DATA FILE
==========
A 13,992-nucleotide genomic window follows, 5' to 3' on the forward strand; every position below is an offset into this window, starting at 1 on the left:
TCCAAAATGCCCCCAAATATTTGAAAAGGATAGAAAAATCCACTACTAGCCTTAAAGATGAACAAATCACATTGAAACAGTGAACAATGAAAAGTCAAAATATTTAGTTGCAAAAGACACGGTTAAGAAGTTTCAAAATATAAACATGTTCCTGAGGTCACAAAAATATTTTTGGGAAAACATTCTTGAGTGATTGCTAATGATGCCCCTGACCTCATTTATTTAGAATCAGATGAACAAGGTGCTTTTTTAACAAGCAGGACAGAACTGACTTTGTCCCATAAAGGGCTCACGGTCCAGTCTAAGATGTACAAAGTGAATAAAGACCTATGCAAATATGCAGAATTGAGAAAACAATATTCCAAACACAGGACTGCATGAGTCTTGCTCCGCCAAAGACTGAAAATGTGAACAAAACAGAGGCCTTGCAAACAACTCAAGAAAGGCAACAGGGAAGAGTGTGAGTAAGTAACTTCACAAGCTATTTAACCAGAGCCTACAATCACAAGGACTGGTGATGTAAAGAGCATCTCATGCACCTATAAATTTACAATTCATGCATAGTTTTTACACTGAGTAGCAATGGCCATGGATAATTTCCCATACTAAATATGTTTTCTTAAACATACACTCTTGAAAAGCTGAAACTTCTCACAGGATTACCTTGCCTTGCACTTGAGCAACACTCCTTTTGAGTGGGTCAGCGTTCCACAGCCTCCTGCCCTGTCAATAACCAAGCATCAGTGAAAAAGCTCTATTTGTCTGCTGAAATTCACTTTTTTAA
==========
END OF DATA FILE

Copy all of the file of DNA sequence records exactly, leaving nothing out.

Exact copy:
A 13,992-nucleotide genomic window follows, 5' to 3' on the forward strand; every position below is an offset into this window, starting at 1 on the left:
TCCAAAATGCCCCCAAATATTTGAAAAGGATAGAAAAATCCACTACTAGCCTTAAAGATGAACAAATCACATTGAAACAGTGAACAATGAAAAGTCAAAATATTTAGTTGCAAAAGACACGGTTAAGAAGTTTCAAAATATAAACATGTTCCTGAGGTCACAAAAATATTTTTGGGAAAACATTCTTGAGTGATTGCTAATGATGCCCCTGACCTCATTTATTTAGAATCAGATGAACAAGGTGCTTTTTTAACAAGCAGGACAGAACTGACTTTGTCCCATAAAGGGCTCACGGTCCAGTCTAAGATGTACAAAGTGAATAAAGACCTATGCAAATATGCAGAATTGAGAAAACAATATTCCAAACACAGGACTGCATGAGTCTTGCTCCGCCAAAGACTGAAAATGTGAACAAAACAGAGGCCTTGCAAACAACTCAAGAAAGGCAACAGGGAAGAGTGTGAGTAAGTAACTTCACAAGCTATTTAACCAGAGCCTACAATCACAAGGACTGGTGATGTAAAGAGCATCTCATGCACCTATAAATTTACAATTCATGCATAGTTTTTACACTGAGTAGCAATGGCCATGGATAATTTCCCATACTAAATATGTTTTCTTAAACATACACTCTTGAAAAGCTGAAACTTCTCACAGGATTACCTTGCCTTGCACTTGAGCAACACTCCTTTTGAGTGGGTCAGCGTTCCACAGCCTCCTGCCCTGTCAATAACCAAGCATCAGTGAAAAAGCTCTATTTGTCTGCTGAAATTCACTTTTTTAA